Saturday, 24 August 2013

eu reform treaty
Does Labour want to change the EU treaties to guarantee 'British ...

... think-tank with offices in London and Brussels campaigning for EU reform... EU treaty change to allow for more discrimination on basis of nationality?

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Does Labour want to change the EU treaties to guarantee ‘British jobs for British workers’?

In his much-criticised speech on immigration today, Chris Bryant said he wouldn't “deal with the wider aspects of [EU] free movement”. In fact, almost his entire speech is about the wider aspects of free movement – and he provides very few answers.
Part of his speech addresses the issue of exploitation, such as when companies break the law by not paying the minimum wage, and the failure of UK authorities to prosecute such breaches (which is aboutenforcement, not the rules themselves). Of course, this should looked at.
But the thesis of his speech – and this has generated the most buzz – concerns one of the most fundamental aspects of EU membership: the principal inability within the EU to discriminate on basis of nationality. Let’s be honest about this. There’s no way under EU law to ensure that British companies hire British workers for "British jobs". The questions are, first, whether this is a good thing and second, if not, what should be done about it.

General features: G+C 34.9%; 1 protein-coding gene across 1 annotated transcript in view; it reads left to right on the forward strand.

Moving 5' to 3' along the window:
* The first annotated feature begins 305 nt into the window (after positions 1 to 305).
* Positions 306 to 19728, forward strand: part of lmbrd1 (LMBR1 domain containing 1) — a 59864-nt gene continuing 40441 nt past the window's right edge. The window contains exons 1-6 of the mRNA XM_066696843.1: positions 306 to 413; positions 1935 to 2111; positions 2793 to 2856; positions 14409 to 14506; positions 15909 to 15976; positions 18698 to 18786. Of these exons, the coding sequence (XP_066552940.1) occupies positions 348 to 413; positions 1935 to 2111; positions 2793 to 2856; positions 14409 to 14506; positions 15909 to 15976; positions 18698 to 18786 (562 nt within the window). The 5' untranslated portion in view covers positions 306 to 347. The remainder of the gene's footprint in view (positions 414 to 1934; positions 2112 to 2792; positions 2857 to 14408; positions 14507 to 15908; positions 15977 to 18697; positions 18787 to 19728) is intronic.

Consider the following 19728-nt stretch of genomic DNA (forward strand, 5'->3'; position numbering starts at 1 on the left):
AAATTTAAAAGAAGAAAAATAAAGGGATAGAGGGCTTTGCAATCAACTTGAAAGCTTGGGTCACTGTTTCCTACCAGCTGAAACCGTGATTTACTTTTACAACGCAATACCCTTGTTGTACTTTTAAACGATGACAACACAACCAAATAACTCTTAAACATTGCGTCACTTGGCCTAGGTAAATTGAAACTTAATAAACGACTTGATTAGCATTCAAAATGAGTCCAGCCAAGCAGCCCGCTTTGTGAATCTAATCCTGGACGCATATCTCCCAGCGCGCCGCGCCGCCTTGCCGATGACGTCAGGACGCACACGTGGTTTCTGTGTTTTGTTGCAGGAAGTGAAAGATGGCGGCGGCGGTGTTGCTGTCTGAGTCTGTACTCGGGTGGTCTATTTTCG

Bryant is confused on both questions.
He talks generally about the “contribution” made by immigrants, but on specifics, zeroes in almost exclusively on the drawbacks of EU migration (keeping wages down, etc). As a “passionate believer” in EU membership, would Bryant argue that access to a larger pool of workers helps to keep down prices for consumers, for example?
He also seems to be claiming that EU free movement actively creates unemployment in the UK (“The biggest complaint I have heard… is about the negative effects migration can have on the UK labour market. And I agree.”). This is far from clear. Though settled workers can be crowded out (which is a legitimate concern), EU migrants tend to take jobs natives workers would not go for. Unemployment in the UK has remained stubbornly over one and a half million for most of the last decade (pre-dating the 2004 EU enlargement), despite at least three million jobs being created.
But it’s Bryant's "solution" that is the most confused. He acknowledges there’s nothing “illegal” about hiring foreign workers over UK ones, but says it’s “unfair” for UK firms not to do their utmost to recruit locally first. That may be the case, but if a company hires local workers solely on basis that they’re local, again, this breaches EU law. So is Bryant encouraging companies to violate EU rules? He has a point that UK companies should not de facto discriminate against UK workers either (for example via a Polish-language-only recruitment website), but he seems to go further than that.
He suggests that “the EU itself should consider migration in the round and rather than always axiomatically try to encourage greater mobility… we should be working within Europe to get the sensible reforms we need to make migration fair for all”.
I have no idea what this means. Should Brussels impose a demand-based test for when EU free movement should be allowed, sort of central planning? An EU-wide minimum wage? EU treaty change to allow for more discrimination on basis of nationality?